‘Kate.’ He had put down his pad. ‘Tell me something. Do you think it’s all her imagination?’

She held his gaze for a full half-minute. ‘Not completely. No.’

‘That’s a little ambiguous, if I may say so. Do I gather you still suspect me?’

‘There is a particularly irritating phrase which is in this case I think suitable. If the cap fits.’

‘Obviously you think it does.’

Walking towards the door she shrugged. ‘I find it hard to make up my mind, Greg. Put it this way. If it isn’t you, then I think that maybe we should all be worrying with Allie.’

‘Let me show you something before you go and get your coffee.’ Greg stood up. He went across to the desk and rummaged in the bottom drawer under a pile of notebooks of his father’s. Bringing out a photograph wallet he laid it on the desk. ‘I had your pictures developed at Boots.’

She glanced up at his face then she felt in the pocket of her jeans for her spectacles. Reaching for the wallet she flipped it open and pulled the photos out. The room was silent as she studied them. When she looked up at him again her face was even whiter than before. ‘You could have faked these.’

‘Oh come on. I would hardly bother to go that far.’

‘Have you shown them to Allie?’

‘Obviously not.’

She looked down at them again. They had come out well in spite of the strange light. Every grain of sand was visible, every line of strata, every trail of weed and every shell. In three of them there was, clearly visible, something else, something which she had not seen when she took the pictures.

‘What do you think it is?’

Greg was leaning over the desk beside her. He pointed to one of the pictures. ‘It looks like something spinning: a dust devil; a whirlwind perhaps. What did it look like when you took the pictures?’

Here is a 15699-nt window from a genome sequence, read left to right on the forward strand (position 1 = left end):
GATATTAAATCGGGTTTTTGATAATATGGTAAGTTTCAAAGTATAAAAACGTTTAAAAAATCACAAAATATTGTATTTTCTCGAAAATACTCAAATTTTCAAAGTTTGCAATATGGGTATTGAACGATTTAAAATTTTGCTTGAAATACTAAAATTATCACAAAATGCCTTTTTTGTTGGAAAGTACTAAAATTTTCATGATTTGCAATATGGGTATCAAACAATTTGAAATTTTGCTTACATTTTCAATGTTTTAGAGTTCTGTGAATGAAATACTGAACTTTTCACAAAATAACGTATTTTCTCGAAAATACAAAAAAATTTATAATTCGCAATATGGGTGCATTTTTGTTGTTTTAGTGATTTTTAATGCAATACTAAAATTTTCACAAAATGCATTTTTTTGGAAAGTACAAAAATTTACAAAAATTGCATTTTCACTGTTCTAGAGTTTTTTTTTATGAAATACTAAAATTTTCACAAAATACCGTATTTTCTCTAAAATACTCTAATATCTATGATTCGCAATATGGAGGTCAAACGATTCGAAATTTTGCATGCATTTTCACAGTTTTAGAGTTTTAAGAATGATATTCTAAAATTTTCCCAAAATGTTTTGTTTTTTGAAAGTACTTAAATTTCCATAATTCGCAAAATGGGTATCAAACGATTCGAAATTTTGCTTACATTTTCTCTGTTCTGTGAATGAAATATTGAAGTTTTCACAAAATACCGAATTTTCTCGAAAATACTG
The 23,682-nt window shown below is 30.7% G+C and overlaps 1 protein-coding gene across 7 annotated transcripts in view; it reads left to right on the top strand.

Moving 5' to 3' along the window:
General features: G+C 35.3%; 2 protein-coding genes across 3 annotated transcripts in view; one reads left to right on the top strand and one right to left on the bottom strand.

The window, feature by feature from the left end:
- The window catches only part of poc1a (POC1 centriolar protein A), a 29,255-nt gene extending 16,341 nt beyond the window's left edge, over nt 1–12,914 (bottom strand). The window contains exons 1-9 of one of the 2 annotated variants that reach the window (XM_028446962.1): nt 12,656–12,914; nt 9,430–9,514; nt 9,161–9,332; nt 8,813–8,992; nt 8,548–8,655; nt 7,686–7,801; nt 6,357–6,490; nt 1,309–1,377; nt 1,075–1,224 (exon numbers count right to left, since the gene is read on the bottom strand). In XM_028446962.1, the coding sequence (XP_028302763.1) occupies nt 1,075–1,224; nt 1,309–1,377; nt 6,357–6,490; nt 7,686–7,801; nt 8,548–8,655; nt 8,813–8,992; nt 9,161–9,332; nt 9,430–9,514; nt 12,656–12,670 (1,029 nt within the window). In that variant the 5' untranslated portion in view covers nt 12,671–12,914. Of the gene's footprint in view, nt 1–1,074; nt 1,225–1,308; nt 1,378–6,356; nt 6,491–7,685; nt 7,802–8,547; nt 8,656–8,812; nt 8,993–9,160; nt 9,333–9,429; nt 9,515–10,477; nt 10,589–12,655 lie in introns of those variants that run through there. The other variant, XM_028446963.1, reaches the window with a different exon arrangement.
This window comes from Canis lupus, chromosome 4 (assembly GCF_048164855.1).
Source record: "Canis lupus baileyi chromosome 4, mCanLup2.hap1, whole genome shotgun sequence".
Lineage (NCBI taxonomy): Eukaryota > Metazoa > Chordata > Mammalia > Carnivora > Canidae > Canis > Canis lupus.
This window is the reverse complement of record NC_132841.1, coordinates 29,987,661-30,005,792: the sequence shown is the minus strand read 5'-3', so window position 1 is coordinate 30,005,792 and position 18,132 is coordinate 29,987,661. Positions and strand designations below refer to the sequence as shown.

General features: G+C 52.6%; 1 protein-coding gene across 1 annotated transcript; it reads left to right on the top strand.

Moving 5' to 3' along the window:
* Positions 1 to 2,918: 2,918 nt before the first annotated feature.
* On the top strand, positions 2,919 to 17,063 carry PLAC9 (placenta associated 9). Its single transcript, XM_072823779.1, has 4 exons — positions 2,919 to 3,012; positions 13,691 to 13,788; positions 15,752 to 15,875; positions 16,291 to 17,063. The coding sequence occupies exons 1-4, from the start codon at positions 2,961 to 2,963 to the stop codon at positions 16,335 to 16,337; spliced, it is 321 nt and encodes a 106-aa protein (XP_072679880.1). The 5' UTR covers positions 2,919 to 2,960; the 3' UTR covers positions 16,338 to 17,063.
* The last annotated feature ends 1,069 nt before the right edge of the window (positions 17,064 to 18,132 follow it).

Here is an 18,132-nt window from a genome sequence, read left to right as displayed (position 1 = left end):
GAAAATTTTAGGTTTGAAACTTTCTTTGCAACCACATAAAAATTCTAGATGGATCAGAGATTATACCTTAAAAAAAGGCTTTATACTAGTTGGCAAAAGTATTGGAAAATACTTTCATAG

She shook her head mutely. ‘I didn’t see it. I didn’t see anything odd at all.’ She gave an involuntary shiver. ‘The light wasn’t very good. To be honest I didn’t think they would come out.’ His head was very near hers as they leaned towards the desk. She was surprised to feel a strange tingle of something like excitement as his shoulder brushed hers. Cross with herself, she moved away sharply. Taking one of the photos she carried it to the lamp where he had been sitting. The entire periphery of the photo was clear and fully in focus but about one third of the way down, slightly to the left of centre was a strange, swirling, bright mass. ‘Do you think my camera was letting in the light somehow?’ she said slowly. She held the photo closer to the lamp.

‘I don’t think so. The whole picture would have been spoiled. If you look at the edges of that thing you can see everything completely clearly. Here. Try this.’ He picked up a magnifying glass which had been lying on the desk. ‘You see, the thing, whatever it is, is clearly superimposed on the background. It was in front of it, blocking it off.’

Taking the glass from him she squinted through it. ‘What is your theory?’

‘I think it’s an energy field.’

‘And where do you think the energy is coming from?’ Her question was guarded.

‘The way I see it, there are only three possibilities. The first is a human source. You.’ He glanced up at her. ‘Could you have been projecting some kind of force field? Repressed anger, perhaps? Indignation? Frustration?’ He grinned. ‘I should imagine you’ve been feeling all three since you arrived at the cottage.’

‘Very probably,’ she retorted tartly. ‘But not in sufficient quantities I think, to create a whirlwind.’ He was standing very close to her again, staring down at the picture in her hand. This time she did not move away. ‘What are your other two suggestions?’ she asked.

‘That it was just that, a whirlwind, and somehow you missed seeing it. Or the energy came from the earth.’

‘The former is out of the question.’ She hoped he hadn’t noticed the sudden tremor in her voice.

‘And the latter?’